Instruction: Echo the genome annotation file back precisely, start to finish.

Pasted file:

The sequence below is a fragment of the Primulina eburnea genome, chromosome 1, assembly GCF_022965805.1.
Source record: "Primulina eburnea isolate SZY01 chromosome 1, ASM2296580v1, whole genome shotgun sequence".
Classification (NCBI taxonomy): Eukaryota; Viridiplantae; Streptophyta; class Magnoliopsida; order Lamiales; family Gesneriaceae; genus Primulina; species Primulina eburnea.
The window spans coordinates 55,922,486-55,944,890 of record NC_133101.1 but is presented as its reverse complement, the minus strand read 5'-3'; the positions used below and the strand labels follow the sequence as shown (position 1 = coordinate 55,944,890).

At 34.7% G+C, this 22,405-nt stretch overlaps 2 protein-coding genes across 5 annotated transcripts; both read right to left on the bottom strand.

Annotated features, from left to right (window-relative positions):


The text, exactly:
The sequence below is a fragment of the Primulina eburnea genome, chromosome 1, assembly GCF_022965805.1.
Source record: "Primulina eburnea isolate SZY01 chromosome 1, ASM2296580v1, whole genome shotgun sequence".
Classification (NCBI taxonomy): Eukaryota; Viridiplantae; Streptophyta; class Magnoliopsida; order Lamiales; family Gesneriaceae; genus Primulina; species Primulina eburnea.
The window spans coordinates 55,922,486-55,944,890 of record NC_133101.1 but is presented as its reverse complement, the minus strand read 5'-3'; the positions used below and the strand labels follow the sequence as shown (position 1 = coordinate 55,944,890).

At 34.7% G+C, this 22,405-nt stretch overlaps 2 protein-coding genes across 5 annotated transcripts; both read right to left on the bottom strand.

Annotated features, from left to right (window-relative positions):